, Native American Coordinator
Annuity payment rolls, 1841-1949, consist chiefly of receipt rolls for periodic annuity payments to individual Indians. Also included are rolls for equalization payments (money instead of land allotments); the distribution of proceeds of sales of townsites, timber, and mineral rights; compensation for improvements on ceded land; payments for expenses of removal; and other payments. The rolls sometimes give personal information about an Indian, such as age, sex, degree of Indian blood, and relationship to the head of family. They are arranged for most part alphabetically by name of tribe or band and thereunder chronologically. The individual rolls are usually arranged by family groups, sometimes alphabetically by surname but usually in no discernible order. Annunity payment rolls are often the best means of determining the members of a tribe or band for the period before 1884, when the annual census rolls began to be made.
The Indian Census Rolls, 1885-1940, were usually submitted each year by agents or superintendents in charge of Indian reservations, as required by an act of July 4, 1884. The Indian agencies were established gradually and were organized more on a geographical than tribal basis. Agency names, superintendency, and/or jurisdictions may have changed as territories became states and the tribes were removed to other locals. The data on the rolls vary to some extant, but usually given are the English and/or Indian name of the person, roll number, age or date of birth, sex, and relationship to head of family. There is not a census for every reservation or group of Indians for every year. Only persons who maintained a formal affiliation with a tribe under federal supervision are listed on these census rolls.
The first federal decennial census that enumerated Indians as a separate race was the one taken in 1860. For this and the 1870 census, however, only Indians living with the general population were counted. In 1880 an attempt was made to enumerate non-taxed Indians, which meant those living on reservations. A special schedule was prepared, but it was used only for a few reservations near military installations. There are schedules in the National Archives for those Indians in Washington Territory under the Yakima Agency near Fort Simcoe and the Tulalip Agency; the Hunkpapa, Miniconjou, and Oglala Sioux of the Standing Rock Agency near Fort Yates, Dakota Territory; and the various tribes of the Round Valley Reservation, California. The census was to include all Indians living on October 1, 1880. Members of families who died after that date were included, but children born after that date were omitted. The schedule called for the name of the tribe, reservation, agency, and nearest post office; the number in the household and a description of the dwelling; and the Indian name (with an English translation) of each person in the family, his relationship to the head of the family, marital and tribal status, description, and information about occupation, health, education, ownership of property, and source of subsistence. Often the enumerator was unable to furnish all the data required, but in some cases information was added about tribal customs or living conditions.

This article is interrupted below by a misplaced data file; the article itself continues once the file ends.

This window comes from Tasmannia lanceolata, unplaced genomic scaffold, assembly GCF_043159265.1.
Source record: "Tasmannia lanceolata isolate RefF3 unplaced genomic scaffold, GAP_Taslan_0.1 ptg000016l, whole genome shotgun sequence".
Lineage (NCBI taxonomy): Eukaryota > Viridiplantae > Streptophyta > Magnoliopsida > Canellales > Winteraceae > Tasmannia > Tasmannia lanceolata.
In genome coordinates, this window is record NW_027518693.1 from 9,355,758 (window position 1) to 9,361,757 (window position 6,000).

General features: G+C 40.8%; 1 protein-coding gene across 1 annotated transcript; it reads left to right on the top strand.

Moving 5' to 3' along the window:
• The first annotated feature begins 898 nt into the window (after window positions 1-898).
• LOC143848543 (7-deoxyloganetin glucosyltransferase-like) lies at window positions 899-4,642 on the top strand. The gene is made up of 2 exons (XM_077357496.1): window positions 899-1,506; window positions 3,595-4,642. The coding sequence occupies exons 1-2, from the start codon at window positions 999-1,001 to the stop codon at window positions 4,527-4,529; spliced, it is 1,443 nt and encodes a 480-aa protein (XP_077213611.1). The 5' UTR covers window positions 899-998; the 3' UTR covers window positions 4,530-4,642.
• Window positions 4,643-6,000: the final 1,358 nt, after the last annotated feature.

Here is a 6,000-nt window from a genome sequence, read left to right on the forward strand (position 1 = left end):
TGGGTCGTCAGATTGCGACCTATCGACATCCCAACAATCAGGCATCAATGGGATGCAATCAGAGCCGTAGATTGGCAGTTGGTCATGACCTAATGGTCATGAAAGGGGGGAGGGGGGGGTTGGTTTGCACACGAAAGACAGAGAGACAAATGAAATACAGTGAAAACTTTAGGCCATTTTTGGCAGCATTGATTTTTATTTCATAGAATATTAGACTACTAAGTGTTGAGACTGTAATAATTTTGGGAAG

Most of the census schedules for 1890 were destroyed by fire, but the Census Bureau used a special schedule for the Indians to prepare the "Report on Indians Taxed and Non-Taxed in the United States Except Alaska" (1894). Other special reports on Indians were published from information gathered in the 1910, 1930, 1950, and 1960 censuses. There is also information about Indians in the general population schedules for the 1900 and later years, but only the 1900, 1910, and 1920 are open for research. The population schedules through 1920 are available as microfilm publications.
Guide to Records in the National Achives of the United States Relating to Amercian Indians,
narrow your search results put Last Name first inside quotation marks.
EXAMPLE "Smith, John"
Information updated on Monday, 22-Jun-2015 11:10:10 CDT